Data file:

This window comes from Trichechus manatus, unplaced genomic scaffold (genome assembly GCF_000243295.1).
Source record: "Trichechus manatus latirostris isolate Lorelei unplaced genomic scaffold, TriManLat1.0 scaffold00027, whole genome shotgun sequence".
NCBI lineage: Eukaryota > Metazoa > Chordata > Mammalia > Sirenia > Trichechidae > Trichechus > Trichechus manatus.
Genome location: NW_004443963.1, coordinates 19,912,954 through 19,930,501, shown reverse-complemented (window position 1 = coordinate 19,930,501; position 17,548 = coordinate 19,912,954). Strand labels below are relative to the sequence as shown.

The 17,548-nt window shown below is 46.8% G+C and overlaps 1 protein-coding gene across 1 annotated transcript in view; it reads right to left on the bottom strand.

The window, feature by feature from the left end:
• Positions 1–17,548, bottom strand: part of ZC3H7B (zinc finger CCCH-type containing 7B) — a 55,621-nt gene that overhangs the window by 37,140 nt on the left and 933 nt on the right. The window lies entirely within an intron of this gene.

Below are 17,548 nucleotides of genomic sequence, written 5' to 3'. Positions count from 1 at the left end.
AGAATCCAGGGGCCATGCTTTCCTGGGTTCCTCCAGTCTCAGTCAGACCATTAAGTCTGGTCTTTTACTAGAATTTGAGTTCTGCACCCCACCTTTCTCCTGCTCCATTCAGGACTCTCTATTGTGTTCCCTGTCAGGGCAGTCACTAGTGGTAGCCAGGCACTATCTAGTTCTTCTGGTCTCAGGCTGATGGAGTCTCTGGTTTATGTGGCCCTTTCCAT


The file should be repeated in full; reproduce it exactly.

This window comes from Trichechus manatus, unplaced genomic scaffold (genome assembly GCF_000243295.1).
Source record: "Trichechus manatus latirostris isolate Lorelei unplaced genomic scaffold, TriManLat1.0 scaffold00027, whole genome shotgun sequence".
NCBI lineage: Eukaryota > Metazoa > Chordata > Mammalia > Sirenia > Trichechidae > Trichechus > Trichechus manatus.
Genome location: NW_004443963.1, coordinates 19,912,954 through 19,930,501, shown reverse-complemented (window position 1 = coordinate 19,930,501; position 17,548 = coordinate 19,912,954). Strand labels below are relative to the sequence as shown.

The 17,548-nt window shown below is 46.8% G+C and overlaps 1 protein-coding gene across 1 annotated transcript in view; it reads right to left on the bottom strand.

The window, feature by feature from the left end:
• Positions 1–17,548, bottom strand: part of ZC3H7B (zinc finger CCCH-type containing 7B) — a 55,621-nt gene that overhangs the window by 37,140 nt on the left and 933 nt on the right. The window lies entirely within an intron of this gene.

Below are 17,548 nucleotides of genomic sequence, written 5' to 3'. Positions count from 1 at the left end.
AGAATCCAGGGGCCATGCTTTCCTGGGTTCCTCCAGTCTCAGTCAGACCATTAAGTCTGGTCTTTTACTAGAATTTGAGTTCTGCACCCCACCTTTCTCCTGCTCCATTCAGGACTCTCTATTGTGTTCCCTGTCAGGGCAGTCACTAGTGGTAGCCAGGCACTATCTAGTTCTTCTGGTCTCAGGCTGATGGAGTCTCTGGTTTATGTGGCCCTTTCCAT